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2.7 The Covenant Promise

Thirteen years after Ishmael's birth, God appeared to Abram.  This was one of the seven revelatory encounters Abram had with God (see section 2.5).  God made a solemn covenant with Abram, and told him all the blessings that he would receive.  Almost the entire chapter 17 contains God's covenant promises:  Abram's and Sarai's names will be changed, nations and kings will come from them, they will have a homeland, God will be the God of their descendants.  He also established circumcision as a sign of inclusion in the covenant.  This also applied to foreigners who were bought as slaves.  Lastly, He said that Sarah would bear Abraham a son.

Abraham's initial response was incredulity:

          Abraham fell facedown; he laughed and said to himself, "Will a son be born to a man a hundred years old? Will Sarah bear a child at the age of ninety?" (Gen 17:17)

He then pleaded for God to show favor to Ishmael.  This showed that he loved Ishmael, and had planned for him to be his heir.  God replied by speaking about Ishmael far more favorably than he had to Hagar in the desert:

           "I will surely bless him; I will make him fruitful and will greatly increase his numbers. He will be the father of twelve rulers, and I will make him into a great nation. But my covenant I will establish with Isaac" (Gen 17:20-21).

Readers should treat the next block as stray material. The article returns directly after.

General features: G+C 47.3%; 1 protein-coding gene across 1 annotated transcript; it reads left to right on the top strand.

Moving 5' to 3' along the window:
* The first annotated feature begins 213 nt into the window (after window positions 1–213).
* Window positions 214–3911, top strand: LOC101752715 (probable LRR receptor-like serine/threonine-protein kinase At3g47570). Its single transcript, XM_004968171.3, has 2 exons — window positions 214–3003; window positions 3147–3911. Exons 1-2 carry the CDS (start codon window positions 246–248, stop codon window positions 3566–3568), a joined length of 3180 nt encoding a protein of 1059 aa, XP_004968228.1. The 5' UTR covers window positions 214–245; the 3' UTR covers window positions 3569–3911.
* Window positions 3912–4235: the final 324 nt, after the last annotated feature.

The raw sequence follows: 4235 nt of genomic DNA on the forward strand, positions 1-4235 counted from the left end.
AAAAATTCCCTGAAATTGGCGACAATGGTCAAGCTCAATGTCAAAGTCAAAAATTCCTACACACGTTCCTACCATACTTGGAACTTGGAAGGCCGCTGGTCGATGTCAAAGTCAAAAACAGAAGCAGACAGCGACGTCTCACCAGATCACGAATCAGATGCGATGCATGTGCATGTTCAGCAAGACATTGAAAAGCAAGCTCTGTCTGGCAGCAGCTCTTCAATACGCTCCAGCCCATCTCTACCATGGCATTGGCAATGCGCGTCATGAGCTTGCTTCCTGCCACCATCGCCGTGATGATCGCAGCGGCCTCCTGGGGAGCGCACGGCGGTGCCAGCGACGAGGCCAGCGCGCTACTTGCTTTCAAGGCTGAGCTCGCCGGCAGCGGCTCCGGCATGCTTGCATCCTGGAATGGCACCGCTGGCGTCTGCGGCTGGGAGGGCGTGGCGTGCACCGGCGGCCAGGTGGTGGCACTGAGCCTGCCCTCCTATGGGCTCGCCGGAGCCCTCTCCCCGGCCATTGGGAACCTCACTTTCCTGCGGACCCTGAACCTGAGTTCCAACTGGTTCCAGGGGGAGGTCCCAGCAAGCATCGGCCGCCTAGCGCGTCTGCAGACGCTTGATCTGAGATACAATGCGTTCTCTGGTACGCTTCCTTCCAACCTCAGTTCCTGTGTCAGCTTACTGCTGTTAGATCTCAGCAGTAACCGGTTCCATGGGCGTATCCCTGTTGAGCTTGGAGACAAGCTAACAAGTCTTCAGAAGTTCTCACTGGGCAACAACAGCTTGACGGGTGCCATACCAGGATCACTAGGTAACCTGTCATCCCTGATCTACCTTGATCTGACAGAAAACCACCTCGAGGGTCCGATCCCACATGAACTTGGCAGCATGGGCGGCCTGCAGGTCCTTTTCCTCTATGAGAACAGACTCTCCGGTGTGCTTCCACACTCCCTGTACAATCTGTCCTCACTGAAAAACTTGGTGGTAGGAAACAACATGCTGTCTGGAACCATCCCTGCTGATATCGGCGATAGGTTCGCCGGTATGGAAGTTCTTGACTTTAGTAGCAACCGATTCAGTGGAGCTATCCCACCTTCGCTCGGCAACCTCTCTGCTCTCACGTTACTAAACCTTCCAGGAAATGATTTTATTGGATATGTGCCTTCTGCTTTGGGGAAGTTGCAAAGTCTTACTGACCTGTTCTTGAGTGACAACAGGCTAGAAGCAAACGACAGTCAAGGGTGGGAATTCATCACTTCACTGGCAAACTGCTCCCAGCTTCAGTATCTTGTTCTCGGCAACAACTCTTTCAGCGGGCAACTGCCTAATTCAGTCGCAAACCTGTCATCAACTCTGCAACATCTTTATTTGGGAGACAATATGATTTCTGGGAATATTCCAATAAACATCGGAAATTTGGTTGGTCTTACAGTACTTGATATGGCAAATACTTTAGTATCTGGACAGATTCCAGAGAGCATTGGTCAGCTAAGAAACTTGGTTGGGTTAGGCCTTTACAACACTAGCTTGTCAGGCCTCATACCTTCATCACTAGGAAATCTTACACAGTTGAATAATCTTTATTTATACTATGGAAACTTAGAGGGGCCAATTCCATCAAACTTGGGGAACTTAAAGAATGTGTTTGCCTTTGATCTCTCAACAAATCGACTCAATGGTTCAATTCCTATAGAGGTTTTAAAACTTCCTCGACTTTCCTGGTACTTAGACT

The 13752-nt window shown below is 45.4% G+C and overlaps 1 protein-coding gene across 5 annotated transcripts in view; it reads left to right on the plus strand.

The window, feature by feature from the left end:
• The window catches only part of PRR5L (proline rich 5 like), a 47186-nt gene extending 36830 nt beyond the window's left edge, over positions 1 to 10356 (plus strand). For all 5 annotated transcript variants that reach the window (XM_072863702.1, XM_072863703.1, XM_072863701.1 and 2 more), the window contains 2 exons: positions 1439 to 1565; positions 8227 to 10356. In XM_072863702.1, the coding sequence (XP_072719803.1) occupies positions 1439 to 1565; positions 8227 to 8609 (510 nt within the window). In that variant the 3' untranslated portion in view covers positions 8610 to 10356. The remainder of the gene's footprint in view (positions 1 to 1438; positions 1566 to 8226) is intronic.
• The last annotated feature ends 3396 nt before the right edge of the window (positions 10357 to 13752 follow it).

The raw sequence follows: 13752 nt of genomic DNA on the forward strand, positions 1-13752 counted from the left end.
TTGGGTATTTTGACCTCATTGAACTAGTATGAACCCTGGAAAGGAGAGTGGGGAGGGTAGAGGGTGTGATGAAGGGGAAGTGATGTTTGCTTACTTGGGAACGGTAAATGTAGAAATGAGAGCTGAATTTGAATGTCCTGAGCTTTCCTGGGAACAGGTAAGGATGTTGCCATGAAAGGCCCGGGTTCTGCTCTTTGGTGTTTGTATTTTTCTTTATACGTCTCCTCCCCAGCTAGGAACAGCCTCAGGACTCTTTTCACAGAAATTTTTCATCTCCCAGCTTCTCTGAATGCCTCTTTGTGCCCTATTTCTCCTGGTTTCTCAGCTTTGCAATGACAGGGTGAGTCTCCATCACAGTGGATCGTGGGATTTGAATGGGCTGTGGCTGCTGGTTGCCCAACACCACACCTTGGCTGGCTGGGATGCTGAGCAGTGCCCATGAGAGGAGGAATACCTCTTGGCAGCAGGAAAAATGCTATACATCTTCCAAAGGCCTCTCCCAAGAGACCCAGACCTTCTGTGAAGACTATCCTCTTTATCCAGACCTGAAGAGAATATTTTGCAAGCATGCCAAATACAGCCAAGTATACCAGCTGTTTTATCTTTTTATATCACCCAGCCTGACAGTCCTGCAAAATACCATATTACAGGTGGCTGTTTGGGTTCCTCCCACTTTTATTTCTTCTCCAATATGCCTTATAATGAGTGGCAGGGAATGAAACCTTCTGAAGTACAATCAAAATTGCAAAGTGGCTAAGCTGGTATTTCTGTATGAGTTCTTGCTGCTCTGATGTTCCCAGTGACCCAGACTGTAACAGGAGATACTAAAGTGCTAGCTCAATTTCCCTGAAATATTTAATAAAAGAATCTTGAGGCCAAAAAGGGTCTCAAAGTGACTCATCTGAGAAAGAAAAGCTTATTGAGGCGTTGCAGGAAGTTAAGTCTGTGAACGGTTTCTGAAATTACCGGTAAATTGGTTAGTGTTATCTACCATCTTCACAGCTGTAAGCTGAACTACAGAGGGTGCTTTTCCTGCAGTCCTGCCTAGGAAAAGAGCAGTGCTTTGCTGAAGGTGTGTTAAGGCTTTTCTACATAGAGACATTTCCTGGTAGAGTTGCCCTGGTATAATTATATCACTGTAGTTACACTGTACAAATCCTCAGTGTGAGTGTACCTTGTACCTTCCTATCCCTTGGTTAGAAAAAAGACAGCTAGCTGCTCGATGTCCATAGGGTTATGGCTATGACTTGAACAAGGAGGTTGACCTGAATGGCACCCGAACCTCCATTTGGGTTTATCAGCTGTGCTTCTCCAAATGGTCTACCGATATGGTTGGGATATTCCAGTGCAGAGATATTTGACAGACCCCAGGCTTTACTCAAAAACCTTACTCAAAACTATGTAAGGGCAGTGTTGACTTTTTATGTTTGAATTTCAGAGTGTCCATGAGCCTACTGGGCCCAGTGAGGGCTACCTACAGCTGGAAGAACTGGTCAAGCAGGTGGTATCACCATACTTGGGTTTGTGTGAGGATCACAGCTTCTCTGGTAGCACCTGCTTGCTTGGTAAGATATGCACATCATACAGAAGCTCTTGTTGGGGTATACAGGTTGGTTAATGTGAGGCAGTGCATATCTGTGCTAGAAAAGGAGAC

After God left him, Abraham and all males in his household were circumcised as a sign of fidelity to and inclusion in the covenant.  Yet Ishmael, despite being circumcised, was not going to share in the promise of God. 


Here is God's Yes and No comingled.  There was a limit to His blessing outside of the covenant, there was a boundary which Ishmael could not pass, due to the sovereignty of God.  It was not a matter of human choice or decision. It was not even a matter of moral goodness.  Ishmael's rejection was not due to any sin of his.  It was rather that God would not bless the cleverness of Sarai in "solving" the problem of childlessness.  God was not going to acknowledge her plan, nor the fleshly seed of Abram invested in her scheme.  Isaac was God's own project, accomplished in His time and in His way.  It moved to its own logic, a logic that baffled man: witness the reactions of both Abram and Sarah.


Like Hannah, the mother of Samuel, later, God was going to vindicate Sarah at the deepest level of her identity, at the very place she had failed and been humiliated, and at the time when she had given up all hope and  knew that she would go to the grave barren.  Sarah was not a particularly good woman, she was not like Mary the mother of Jesus.  Scripture shows her as somewhat shrewish, skeptical and vindictive (Gen 18:12-15Gen 21:10).  But her fulfilment, the enshrinement of her name in all eternity as the mother of the Promisebearer, was not God's main intent.  He nowhere acknowledged her vindication.  She was just the vessel of His purpose and plan, and the rehabilitation of her reputation was an incidental byproduct of His main purpose  -- to bless all nations through Abraham, and to draw men's attention to His Presence in history.  The tragedy of this story is that, in spite of the great mercy shown to her by God, and the miracle wrought in her body, she could not extend grace, love and forgiveness to her own servant Hagar and her son Ishmael. 

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